One of the worst secrets of the American Prison Industrial Complex in the sexual exploitation of female inmates. In recent months there have been very large settlements awarded to female inmates who have brought civil lawsuits against states and state department of corrections.
In Michigan a team of lawyers brought a class action lawsuit against the state and Michigan's Department of Corrections. After 12 years, fierce resistance from the state and several attempts by the state to side-step the accusations, the team won a landmark 30 million dollar settlement and the jury assigned to that case apologized on behalf of the citizens of Michigan for the hostile sexual environment that existed for female prisoners.
In Colorado, Denver Women's Correction Facility reported the highest rate of women prisoners (10.7% of the prison population) who claim to have been sexually assaulted or endured sexual misconduct. In 2011 a class action lawsuit was brought against DWCF for sexual assault but the case later fell apart as the CDOC began to tear apart the allegations (more on this in a moment). In 2008 an inmate brought a lawsuit in federal court alleging sexual assault by a guard where she was awarded 1.3 million dollars. The guard was fired, and he received a 60 day sentence. Because the 2011 class action was brought against the department at the time of the 1.3 million dollar award, the department did it's best to discredit the women involved in the latest class action. Unfortunately the department was wrong. Many of those women at DWCF had been housed at Colorado Women's Correctional Facility where they had been raped. When the facility closed, the women were all transferred to DWCF and the guard(s) were sent elsewhere. According to the women, one day he showed up at DWCF and it started all over again.
This is a quote from the article which is linked to the photo posted above: "UPDATED January 23rd, 2014…Alabama Prison Was House of Horrors for Female Inmates, Feds Say. A Justice Department investigation accuses Alabama officials of violating women’s rights by fostering an environment of rampant sexual abuse at the state’s Tutwiler Prison, where inmates “universally fear for their safety” and officers allegedly forced women to engage in sex acts just to obtain basic sanitary supplies.The nearly 900 women incarcerated at the maximum-security prison live “in a toxic environment with repeated and open sexual behavior,” the Justice Department said in announcing its findings today into the Wetumpka, Ala., facility."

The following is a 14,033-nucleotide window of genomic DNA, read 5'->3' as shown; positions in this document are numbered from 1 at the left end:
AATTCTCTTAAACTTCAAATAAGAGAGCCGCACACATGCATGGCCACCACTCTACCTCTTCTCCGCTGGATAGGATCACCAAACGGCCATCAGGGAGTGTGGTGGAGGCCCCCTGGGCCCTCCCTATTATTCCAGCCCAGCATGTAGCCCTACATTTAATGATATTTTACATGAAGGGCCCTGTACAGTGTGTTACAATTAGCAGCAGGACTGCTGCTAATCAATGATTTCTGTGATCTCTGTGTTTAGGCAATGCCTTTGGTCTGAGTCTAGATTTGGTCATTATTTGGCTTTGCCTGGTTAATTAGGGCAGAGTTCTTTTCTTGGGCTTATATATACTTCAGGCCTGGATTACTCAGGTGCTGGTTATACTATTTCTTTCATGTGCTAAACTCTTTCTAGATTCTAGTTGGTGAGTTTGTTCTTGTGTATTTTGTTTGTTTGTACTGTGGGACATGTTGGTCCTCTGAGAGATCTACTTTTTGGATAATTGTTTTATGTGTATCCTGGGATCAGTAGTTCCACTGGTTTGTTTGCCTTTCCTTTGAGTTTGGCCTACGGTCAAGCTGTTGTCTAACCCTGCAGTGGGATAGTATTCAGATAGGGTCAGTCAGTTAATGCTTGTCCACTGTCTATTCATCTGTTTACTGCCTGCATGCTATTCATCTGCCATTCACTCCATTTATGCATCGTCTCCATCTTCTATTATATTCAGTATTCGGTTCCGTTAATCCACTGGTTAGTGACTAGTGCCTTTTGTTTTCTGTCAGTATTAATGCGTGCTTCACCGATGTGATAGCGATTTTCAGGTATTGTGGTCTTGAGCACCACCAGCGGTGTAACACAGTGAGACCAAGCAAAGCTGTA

In every facility where the issue of sexual assault is finally brought to the light of day the question is always asked, "Why didn't you report this before." The answer is simple. Those who report sexual assault and abuse in prisons are deprived of visiting privileges, have their personal property taken from them, have their phone calls taken and/or are placed in solitary confinement indefinitely. In most cases where rape and assault have been reported there is an internal investigation. IF it is necessary a guard will be transferred to another facility but rarely is a guard charged with rape.
We are confronted with the issue of the protection of women and girls everywhere in the world today. Whether it is the issue of sex-trafficking, women's rights in third word countries or archaic betrothal practices that lead to the deaths of young girls. As American's we are righteously angry at the abhorrent treatment of women around the world but we turn a blind eye to the egregious treatment of women and girls in our own country. Remember that juvenile facilities and prisons for women are staffed by men. Remember that men are given charge over women in very private settings such as showering and even going to the bathroom. Remember that they have complete control of their movements and move them about in handcuffs. Remember that although they have broken the law, they are still mothers, daughters and sisters. They are supposed to be in prison to correct their behavior not to be degraded, humiliated and violated. It is time for us to demand prison accountability, transparency and reform. They will come home one day and we want them to be better members of our communities not broken women.